NOVEMBER 6, 2015
The Central Florida Commission on Homelessness' recent hard work in shifting perceptions among the public and politicians appears to have put the long-aspirational goal of curbing regional homelessness on a glide path to success.
The commission's laudable labor of love largely targets a vulnerable population whose rescue from the streets may spare their lives and spare taxpayers steep hospital and incarceration costs: the chronically homeless.
Yet ... suffer the little children.
Indeed, the plight of the region's homeless children is bitterly ironic when you think about it. Remember, it was a 2011 "60 Minutes" report that chronicled the struggles of kids in Osceola and Seminole counties, haunting cheap hotels and sleeping in cars amid a 21 percent child-poverty rate, that focused attention on homelessness in Central Florida.
Four years later, little has changed save the calendar year.
One in 17 Central Florida kids — a rate that dwarfs the national median of one in 45 — endured at least part of last year bunking in a motel, shelter, the family jalopy or a home not their own. In raw numbers, the commission's own recent report numbered homeless parents and children in Orange, Osceola and Seminole counties as high as 44,000.
As Orange County Mayor Teresa Jacobs understated during a recent presser, "The current situation is not acceptable."
She's right, of course. That circumstances haven't significantly improved for Central Florida's homeless kids after the probing eye of TV cameras went dark is unconscionable.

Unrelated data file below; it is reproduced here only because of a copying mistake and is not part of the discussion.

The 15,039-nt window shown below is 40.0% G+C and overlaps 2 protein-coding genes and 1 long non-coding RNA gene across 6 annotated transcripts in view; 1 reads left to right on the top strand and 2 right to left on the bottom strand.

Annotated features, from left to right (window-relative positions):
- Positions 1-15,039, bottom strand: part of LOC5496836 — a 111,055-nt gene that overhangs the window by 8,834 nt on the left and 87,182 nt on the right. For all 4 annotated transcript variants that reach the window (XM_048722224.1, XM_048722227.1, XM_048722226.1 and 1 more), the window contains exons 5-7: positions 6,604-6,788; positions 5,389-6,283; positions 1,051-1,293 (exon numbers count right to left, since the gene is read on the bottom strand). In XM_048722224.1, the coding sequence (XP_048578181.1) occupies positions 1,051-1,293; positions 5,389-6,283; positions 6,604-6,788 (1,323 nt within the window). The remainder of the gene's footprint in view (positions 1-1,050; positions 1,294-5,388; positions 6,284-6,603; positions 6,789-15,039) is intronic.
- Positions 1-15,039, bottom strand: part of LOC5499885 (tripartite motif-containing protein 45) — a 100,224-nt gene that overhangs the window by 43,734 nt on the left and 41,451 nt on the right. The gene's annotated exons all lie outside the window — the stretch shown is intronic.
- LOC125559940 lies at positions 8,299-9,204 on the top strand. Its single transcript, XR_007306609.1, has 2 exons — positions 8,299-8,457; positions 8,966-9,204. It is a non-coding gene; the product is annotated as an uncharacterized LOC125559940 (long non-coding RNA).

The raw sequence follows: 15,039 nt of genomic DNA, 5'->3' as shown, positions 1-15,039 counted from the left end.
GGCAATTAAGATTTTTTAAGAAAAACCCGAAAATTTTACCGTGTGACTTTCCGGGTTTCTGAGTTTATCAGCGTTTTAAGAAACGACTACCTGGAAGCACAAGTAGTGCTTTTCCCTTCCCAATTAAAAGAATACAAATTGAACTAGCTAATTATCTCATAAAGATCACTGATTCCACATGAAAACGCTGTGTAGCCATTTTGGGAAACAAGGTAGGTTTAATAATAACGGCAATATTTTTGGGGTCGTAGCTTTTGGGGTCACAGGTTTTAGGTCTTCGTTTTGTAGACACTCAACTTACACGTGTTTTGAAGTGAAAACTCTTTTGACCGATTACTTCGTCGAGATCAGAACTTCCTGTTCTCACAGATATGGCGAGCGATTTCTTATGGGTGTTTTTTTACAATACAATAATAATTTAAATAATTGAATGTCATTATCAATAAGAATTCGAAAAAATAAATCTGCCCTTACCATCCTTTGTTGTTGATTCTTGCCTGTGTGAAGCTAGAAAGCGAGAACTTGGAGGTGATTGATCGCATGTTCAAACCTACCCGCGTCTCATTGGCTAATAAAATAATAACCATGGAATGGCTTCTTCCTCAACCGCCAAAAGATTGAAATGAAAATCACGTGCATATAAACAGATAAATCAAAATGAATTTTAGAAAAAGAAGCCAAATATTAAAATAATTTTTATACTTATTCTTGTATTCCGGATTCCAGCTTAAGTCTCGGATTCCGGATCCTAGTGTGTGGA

Though gains are long overdue, it is encouraging that Jacobs, in sounding the clarion call, has moved to help mobilize regional leaders to make amends.
First up, Jacobs and 72 local government, business and nonprofit leaders last week jetted to Salt Lake City, which could be the nation's capital for successful homeless-reduction strategies.
It's smart to absorb tips on tackling Great Recession fallout, rising rents and dwindling affordable housing and other issues that complicate child/family homelessness from a city that is "several years ahead" of Central Florida, noted national adviser Barbara Poppe. She's the former chief of the federal government's Interagency Council on Homelessness and now a paid consultant to the regional commission.
"You've got to be very aggressive because you have children — newborn infants who don't have a stable place to stay, elementary-school kids who are falling behind because they don't have stable housing," she counseled. "These children are the future of your region."
That's why Utah's lessons in unity may be even more valuable. Because of the teamwork of county, city and state leaders, Utah officials say the state has slashed shelter stays from 56 to about 33 days and reduced homeless recidivism to 10 percent.
It's going to take that kind of kumbaya concurrence to build partnerships between faith, business, community and business leaders that achieve that level of success.
More likely, though, it's going to take some old-fashioned shaming to inspire lawmakers in the state that Uncle Sam ranked highest in the nation for the rate of families who live on the streets or whose cars double as living quarters to, as Jacobs suggested, "incentivize or mandate" affordable housing for working families brutalized by the Great Recession.
Collaboration or shame: Whatever works.
Here's one idea for lawmakers: Don't even think about raiding the state affordable housing fund to pay for something else.
Meanwhile, to her credit, Jacobs has her staffers brainstorming tactics to boost affordable housing inventory. Also, she plans to corral regional leaders to foster Utah-like buy-in.
For too long, Central Florida's homeless children have stood invisible in plain sight. This latest push mustn't fade when front-page headlines disappear. It's time that these kids are seen — and herded gently into stable, brighter futures.
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